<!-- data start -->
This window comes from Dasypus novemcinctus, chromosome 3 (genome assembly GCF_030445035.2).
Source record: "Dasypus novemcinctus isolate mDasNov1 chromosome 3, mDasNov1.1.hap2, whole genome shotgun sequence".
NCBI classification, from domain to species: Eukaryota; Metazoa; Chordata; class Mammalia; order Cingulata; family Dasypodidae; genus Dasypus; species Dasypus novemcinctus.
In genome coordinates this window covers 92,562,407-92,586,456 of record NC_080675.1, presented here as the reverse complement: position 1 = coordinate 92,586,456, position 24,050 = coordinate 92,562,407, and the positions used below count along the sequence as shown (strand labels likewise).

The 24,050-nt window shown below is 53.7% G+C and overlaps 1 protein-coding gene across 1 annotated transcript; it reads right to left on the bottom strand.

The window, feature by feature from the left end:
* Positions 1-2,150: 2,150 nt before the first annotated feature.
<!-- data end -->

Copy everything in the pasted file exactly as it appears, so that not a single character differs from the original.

This window comes from Dasypus novemcinctus, chromosome 3 (genome assembly GCF_030445035.2).
Source record: "Dasypus novemcinctus isolate mDasNov1 chromosome 3, mDasNov1.1.hap2, whole genome shotgun sequence".
NCBI classification, from domain to species: Eukaryota; Metazoa; Chordata; class Mammalia; order Cingulata; family Dasypodidae; genus Dasypus; species Dasypus novemcinctus.
In genome coordinates this window covers 92,562,407-92,586,456 of record NC_080675.1, presented here as the reverse complement: position 1 = coordinate 92,586,456, position 24,050 = coordinate 92,562,407, and the positions used below count along the sequence as shown (strand labels likewise).

The 24,050-nt window shown below is 53.7% G+C and overlaps 1 protein-coding gene across 1 annotated transcript; it reads right to left on the bottom strand.

The window, feature by feature from the left end:
* Positions 1-2,150: 2,150 nt before the first annotated feature.